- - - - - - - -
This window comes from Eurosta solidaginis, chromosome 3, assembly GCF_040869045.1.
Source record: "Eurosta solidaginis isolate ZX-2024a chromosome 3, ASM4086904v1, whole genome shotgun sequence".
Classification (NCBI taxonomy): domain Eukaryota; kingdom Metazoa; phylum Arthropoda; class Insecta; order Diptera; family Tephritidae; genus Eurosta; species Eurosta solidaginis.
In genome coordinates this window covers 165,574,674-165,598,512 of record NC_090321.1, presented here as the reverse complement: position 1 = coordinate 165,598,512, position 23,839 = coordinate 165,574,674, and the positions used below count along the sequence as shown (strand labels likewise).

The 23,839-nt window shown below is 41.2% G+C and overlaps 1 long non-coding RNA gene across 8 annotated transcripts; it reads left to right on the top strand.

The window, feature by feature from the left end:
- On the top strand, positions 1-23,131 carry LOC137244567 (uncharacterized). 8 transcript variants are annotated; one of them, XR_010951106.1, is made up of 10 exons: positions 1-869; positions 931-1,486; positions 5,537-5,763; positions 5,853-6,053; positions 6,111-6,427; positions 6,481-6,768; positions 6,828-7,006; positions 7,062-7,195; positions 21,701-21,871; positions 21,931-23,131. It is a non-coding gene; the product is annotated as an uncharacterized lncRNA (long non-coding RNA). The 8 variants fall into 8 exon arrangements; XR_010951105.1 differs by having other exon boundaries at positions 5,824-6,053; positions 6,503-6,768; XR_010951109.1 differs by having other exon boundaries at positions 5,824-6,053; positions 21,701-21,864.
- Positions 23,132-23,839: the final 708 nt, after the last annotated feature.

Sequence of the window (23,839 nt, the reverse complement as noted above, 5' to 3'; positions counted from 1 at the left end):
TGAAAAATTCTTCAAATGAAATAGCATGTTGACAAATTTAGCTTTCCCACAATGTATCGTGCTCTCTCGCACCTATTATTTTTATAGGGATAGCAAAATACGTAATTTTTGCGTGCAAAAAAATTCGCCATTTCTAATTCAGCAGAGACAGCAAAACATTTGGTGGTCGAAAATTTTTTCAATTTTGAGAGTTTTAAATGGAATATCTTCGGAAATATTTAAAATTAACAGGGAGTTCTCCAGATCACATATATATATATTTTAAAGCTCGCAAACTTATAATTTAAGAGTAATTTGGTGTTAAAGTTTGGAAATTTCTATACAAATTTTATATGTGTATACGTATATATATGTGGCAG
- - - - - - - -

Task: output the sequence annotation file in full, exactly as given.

This window comes from Eurosta solidaginis, chromosome 3, assembly GCF_040869045.1.
Source record: "Eurosta solidaginis isolate ZX-2024a chromosome 3, ASM4086904v1, whole genome shotgun sequence".
Classification (NCBI taxonomy): domain Eukaryota; kingdom Metazoa; phylum Arthropoda; class Insecta; order Diptera; family Tephritidae; genus Eurosta; species Eurosta solidaginis.
In genome coordinates this window covers 165,574,674-165,598,512 of record NC_090321.1, presented here as the reverse complement: position 1 = coordinate 165,598,512, position 23,839 = coordinate 165,574,674, and the positions used below count along the sequence as shown (strand labels likewise).

The 23,839-nt window shown below is 41.2% G+C and overlaps 1 long non-coding RNA gene across 8 annotated transcripts; it reads left to right on the top strand.

The window, feature by feature from the left end:
- On the top strand, positions 1-23,131 carry LOC137244567 (uncharacterized). 8 transcript variants are annotated; one of them, XR_010951106.1, is made up of 10 exons: positions 1-869; positions 931-1,486; positions 5,537-5,763; positions 5,853-6,053; positions 6,111-6,427; positions 6,481-6,768; positions 6,828-7,006; positions 7,062-7,195; positions 21,701-21,871; positions 21,931-23,131. It is a non-coding gene; the product is annotated as an uncharacterized lncRNA (long non-coding RNA). The 8 variants fall into 8 exon arrangements; XR_010951105.1 differs by having other exon boundaries at positions 5,824-6,053; positions 6,503-6,768; XR_010951109.1 differs by having other exon boundaries at positions 5,824-6,053; positions 21,701-21,864.
- Positions 23,132-23,839: the final 708 nt, after the last annotated feature.

Sequence of the window (23,839 nt, the reverse complement as noted above, 5' to 3'; positions counted from 1 at the left end):
TGAAAAATTCTTCAAATGAAATAGCATGTTGACAAATTTAGCTTTCCCACAATGTATCGTGCTCTCTCGCACCTATTATTTTTATAGGGATAGCAAAATACGTAATTTTTGCGTGCAAAAAAATTCGCCATTTCTAATTCAGCAGAGACAGCAAAACATTTGGTGGTCGAAAATTTTTTCAATTTTGAGAGTTTTAAATGGAATATCTTCGGAAATATTTAAAATTAACAGGGAGTTCTCCAGATCACATATATATATATTTTAAAGCTCGCAAACTTATAATTTAAGAGTAATTTGGTGTTAAAGTTTGGAAATTTCTATACAAATTTTATATGTGTATACGTATATATATGTGGCAG